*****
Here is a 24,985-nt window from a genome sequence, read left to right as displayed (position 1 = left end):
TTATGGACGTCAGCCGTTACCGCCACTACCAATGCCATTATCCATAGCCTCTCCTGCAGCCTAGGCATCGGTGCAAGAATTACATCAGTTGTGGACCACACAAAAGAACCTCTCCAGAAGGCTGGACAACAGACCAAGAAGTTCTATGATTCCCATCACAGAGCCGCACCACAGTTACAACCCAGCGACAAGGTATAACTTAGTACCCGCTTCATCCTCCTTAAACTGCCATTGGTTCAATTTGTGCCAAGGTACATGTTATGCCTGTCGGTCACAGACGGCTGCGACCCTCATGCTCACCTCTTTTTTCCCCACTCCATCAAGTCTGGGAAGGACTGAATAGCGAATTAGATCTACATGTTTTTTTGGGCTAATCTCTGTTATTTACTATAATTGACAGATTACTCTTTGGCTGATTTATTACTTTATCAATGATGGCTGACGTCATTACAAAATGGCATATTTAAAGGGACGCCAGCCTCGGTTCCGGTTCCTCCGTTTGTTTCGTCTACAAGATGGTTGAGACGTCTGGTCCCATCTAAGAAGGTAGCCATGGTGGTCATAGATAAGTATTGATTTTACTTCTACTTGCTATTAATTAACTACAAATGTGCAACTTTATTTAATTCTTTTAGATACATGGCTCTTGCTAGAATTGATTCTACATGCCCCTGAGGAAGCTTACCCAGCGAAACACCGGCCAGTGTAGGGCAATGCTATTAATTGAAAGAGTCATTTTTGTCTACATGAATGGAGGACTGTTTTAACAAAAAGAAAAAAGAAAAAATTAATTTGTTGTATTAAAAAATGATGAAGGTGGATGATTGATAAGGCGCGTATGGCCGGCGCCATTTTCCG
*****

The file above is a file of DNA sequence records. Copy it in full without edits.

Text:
Here is a 24,985-nt window from a genome sequence, read left to right as displayed (position 1 = left end):
TTATGGACGTCAGCCGTTACCGCCACTACCAATGCCATTATCCATAGCCTCTCCTGCAGCCTAGGCATCGGTGCAAGAATTACATCAGTTGTGGACCACACAAAAGAACCTCTCCAGAAGGCTGGACAACAGACCAAGAAGTTCTATGATTCCCATCACAGAGCCGCACCACAGTTACAACCCAGCGACAAGGTATAACTTAGTACCCGCTTCATCCTCCTTAAACTGCCATTGGTTCAATTTGTGCCAAGGTACATGTTATGCCTGTCGGTCACAGACGGCTGCGACCCTCATGCTCACCTCTTTTTTCCCCACTCCATCAAGTCTGGGAAGGACTGAATAGCGAATTAGATCTACATGTTTTTTTGGGCTAATCTCTGTTATTTACTATAATTGACAGATTACTCTTTGGCTGATTTATTACTTTATCAATGATGGCTGACGTCATTACAAAATGGCATATTTAAAGGGACGCCAGCCTCGGTTCCGGTTCCTCCGTTTGTTTCGTCTACAAGATGGTTGAGACGTCTGGTCCCATCTAAGAAGGTAGCCATGGTGGTCATAGATAAGTATTGATTTTACTTCTACTTGCTATTAATTAACTACAAATGTGCAACTTTATTTAATTCTTTTAGATACATGGCTCTTGCTAGAATTGATTCTACATGCCCCTGAGGAAGCTTACCCAGCGAAACACCGGCCAGTGTAGGGCAATGCTATTAATTGAAAGAGTCATTTTTGTCTACATGAATGGAGGACTGTTTTAACAAAAAGAAAAAAGAAAAAATTAATTTGTTGTATTAAAAAATGATGAAGGTGGATGATTGATAAGGCGCGTATGGCCGGCGCCATTTTCCG